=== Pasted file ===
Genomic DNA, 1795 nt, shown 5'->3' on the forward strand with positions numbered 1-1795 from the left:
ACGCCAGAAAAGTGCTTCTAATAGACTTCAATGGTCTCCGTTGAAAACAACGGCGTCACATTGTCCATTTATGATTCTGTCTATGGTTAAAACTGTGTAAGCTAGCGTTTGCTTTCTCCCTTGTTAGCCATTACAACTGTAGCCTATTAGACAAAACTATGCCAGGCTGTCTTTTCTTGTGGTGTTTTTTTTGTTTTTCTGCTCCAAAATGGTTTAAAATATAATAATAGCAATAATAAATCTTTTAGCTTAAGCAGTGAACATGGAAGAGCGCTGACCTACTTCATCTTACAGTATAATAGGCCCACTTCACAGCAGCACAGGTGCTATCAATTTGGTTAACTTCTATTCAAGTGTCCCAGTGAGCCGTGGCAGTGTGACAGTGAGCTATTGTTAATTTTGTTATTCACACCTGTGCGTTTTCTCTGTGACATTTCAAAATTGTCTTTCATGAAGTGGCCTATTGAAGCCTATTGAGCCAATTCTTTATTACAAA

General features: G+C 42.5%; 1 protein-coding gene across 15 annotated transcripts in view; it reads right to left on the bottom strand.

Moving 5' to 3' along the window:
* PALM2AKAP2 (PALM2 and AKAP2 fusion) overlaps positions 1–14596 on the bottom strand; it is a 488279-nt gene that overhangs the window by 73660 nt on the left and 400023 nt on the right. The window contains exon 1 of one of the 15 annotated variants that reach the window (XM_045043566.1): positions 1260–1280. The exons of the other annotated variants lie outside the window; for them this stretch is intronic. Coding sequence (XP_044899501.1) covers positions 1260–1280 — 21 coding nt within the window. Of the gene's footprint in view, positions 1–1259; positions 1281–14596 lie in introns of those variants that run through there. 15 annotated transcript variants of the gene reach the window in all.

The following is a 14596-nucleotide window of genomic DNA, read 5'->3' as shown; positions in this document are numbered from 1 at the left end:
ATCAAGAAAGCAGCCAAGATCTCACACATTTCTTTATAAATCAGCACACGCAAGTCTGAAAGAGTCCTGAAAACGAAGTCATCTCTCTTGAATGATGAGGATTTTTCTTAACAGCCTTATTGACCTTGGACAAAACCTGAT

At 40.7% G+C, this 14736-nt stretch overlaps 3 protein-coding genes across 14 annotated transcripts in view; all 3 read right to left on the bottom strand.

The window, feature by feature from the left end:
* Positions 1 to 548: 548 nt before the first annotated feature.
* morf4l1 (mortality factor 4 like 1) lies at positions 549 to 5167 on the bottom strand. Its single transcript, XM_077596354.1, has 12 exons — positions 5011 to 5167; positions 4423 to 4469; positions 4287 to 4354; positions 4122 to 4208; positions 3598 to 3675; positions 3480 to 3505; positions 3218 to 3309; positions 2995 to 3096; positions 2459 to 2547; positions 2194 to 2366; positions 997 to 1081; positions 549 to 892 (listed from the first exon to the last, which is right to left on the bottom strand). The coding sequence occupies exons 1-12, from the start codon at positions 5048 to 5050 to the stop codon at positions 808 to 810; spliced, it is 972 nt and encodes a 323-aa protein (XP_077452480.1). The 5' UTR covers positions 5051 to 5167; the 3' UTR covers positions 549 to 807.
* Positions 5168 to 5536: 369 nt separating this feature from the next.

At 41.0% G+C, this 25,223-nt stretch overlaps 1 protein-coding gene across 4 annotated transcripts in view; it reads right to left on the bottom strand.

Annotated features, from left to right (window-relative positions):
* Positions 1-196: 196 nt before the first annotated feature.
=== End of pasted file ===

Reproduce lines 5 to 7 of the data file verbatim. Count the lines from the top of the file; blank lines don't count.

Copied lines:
* PALM2AKAP2 (PALM2 and AKAP2 fusion) overlaps positions 1–14596 on the bottom strand; it is a 488279-nt gene that overhangs the window by 73660 nt on the left and 400023 nt on the right. The window contains exon 1 of one of the 15 annotated variants that reach the window (XM_045043566.1): positions 1260–1280. The exons of the other annotated variants lie outside the window; for them this stretch is intronic. Coding sequence (XP_044899501.1) covers positions 1260–1280 — 21 coding nt within the window. Of the gene's footprint in view, positions 1–1259; positions 1281–14596 lie in introns of those variants that run through there. 15 annotated transcript variants of the gene reach the window in all.

The following is a 14596-nucleotide window of genomic DNA, read 5'->3' as shown; positions in this document are numbered from 1 at the left end:
ATCAAGAAAGCAGCCAAGATCTCACACATTTCTTTATAAATCAGCACACGCAAGTCTGAAAGAGTCCTGAAAACGAAGTCATCTCTCTTGAATGATGAGGATTTTTCTTAACAGCCTTATTGACCTTGGACAAAACCTGAT